Published: June 2015 by Deadlines
Format reviewed: E-book (mobi)
Series: Cafe La Femme #1.5
Source: Bought direct from publisher
Reading Challenges: Australian Women Writers Challenge 2016, #ReadMyOwnDamnBooks
Available: Publisher (tea and e-book) ~ Amazon ~ Barnes & Noble ~ Kobo
Disclaimer:This review contains spoilers for previous volumes/books.
Six romance writers
Four poison pen letters
Three stolen manuscripts
Two undercover journalists
One over-complicated love life
Way too many teacups and tiny sandwiches
This shouldn’t be a recipe for mayhem and murder, but Tabitha Darling has been burned once before and she knows the signs that she’s about to fall into another crime scene. At least she doesn’t have to worry about love triangles any more. Right? RIGHT?
Saying I like a good cup of tea is rather like saying the sun rises in the east. So there was no way I was going to be able to resist a crime novella that comes with its own blend of tea–especially not when the crime novella in question belongs to Livia Day’s Cafe La Femme series.
Sandwiched between A Trifle Dead and Drowned Vanilla, The Blackmail Blend gives a taste of all the important elements of the series. After being somewhat scarred by the events of A Trifle Dead, Tabitha is doing her best to steer clear of crime and murders. However, when someone poisons the Regency romance author who hired Tabitha to cater for her book launch, Tabitha finds herself smack in the middle of the action once again. Already there’s crime and food. Add to that Tabitha’s complicated love life: the very hot Scotsman she turned down in the previous book makes a reappearance investigating something shady going on in the romance community, while Tabitha’s taciturn policeman beau is keeping his hands strictly off her and any crime in which she ends up being involved.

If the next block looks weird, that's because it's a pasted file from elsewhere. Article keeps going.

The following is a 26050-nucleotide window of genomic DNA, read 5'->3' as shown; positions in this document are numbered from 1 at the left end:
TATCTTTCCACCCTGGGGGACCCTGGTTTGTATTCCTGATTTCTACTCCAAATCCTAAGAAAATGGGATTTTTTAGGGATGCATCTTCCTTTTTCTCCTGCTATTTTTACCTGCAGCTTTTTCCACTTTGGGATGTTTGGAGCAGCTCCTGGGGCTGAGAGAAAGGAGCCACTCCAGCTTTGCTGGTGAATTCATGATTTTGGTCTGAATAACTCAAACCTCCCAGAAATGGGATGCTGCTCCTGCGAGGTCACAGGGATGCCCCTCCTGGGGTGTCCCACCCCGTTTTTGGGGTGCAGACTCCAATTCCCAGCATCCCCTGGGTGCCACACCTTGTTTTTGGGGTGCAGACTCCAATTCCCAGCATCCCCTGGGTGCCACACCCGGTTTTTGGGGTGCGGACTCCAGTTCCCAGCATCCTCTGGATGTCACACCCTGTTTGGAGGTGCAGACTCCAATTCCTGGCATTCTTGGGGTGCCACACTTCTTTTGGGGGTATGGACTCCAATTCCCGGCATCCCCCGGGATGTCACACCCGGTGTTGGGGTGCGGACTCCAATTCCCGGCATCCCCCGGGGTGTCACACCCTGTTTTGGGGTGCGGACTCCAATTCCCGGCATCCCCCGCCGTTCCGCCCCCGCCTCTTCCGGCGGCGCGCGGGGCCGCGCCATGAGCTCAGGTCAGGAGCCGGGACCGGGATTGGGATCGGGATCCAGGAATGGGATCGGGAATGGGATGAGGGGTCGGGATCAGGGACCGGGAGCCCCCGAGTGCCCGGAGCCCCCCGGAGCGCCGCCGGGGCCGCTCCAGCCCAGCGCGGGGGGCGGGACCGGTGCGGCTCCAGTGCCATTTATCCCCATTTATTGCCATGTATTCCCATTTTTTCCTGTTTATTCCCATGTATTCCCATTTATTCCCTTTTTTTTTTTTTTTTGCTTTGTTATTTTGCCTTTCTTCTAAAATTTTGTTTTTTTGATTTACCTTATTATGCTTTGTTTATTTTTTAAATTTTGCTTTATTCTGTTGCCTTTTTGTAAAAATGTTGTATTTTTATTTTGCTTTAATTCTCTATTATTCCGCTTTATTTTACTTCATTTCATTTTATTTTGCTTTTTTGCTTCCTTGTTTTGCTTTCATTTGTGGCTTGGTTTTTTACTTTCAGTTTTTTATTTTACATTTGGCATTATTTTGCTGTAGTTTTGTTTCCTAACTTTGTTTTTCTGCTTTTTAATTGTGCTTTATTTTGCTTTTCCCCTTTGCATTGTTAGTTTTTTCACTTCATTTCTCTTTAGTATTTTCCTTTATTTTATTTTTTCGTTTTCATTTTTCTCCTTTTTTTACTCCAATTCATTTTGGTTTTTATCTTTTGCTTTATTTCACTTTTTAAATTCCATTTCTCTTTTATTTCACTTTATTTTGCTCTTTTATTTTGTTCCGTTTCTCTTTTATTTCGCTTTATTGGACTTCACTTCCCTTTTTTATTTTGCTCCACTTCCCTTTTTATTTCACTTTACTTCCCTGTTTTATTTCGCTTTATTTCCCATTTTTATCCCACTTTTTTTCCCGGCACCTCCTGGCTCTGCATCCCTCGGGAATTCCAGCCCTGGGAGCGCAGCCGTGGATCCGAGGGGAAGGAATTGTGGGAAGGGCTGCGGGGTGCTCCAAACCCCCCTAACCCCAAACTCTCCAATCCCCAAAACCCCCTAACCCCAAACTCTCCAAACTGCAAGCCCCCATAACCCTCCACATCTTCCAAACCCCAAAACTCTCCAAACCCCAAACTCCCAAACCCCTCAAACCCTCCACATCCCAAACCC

The problem with finger food is that it generally leaves you hungry. There wasn’t quite enough here to satisfy me, particularly in relation to the crime elements. However, I’m aware that this is a problem I tend to have with most serial novellas. The Blackmail Blend still managed to be a lot of fun and had me laughing out loud. The issue with a Regency high tea particularly entertained me… and had me thinking I’m reading the wrong (or the right) Regency romances.
The story could make a good introduction to the series, but readers who are aware of the established relationships will get the most out of it.
As I mentioned, The Blackmail Blend comes with its own tea. Produced bya Tasmanian company called The Art of Tea, it’s a blend of green and black teas with chrysanthemum, mango & peach. The mixture of teas makes it light and suitable for the afternoon. It has a delightfully floral fragrance (that I mistook for rose, at first) but only a mild flavour.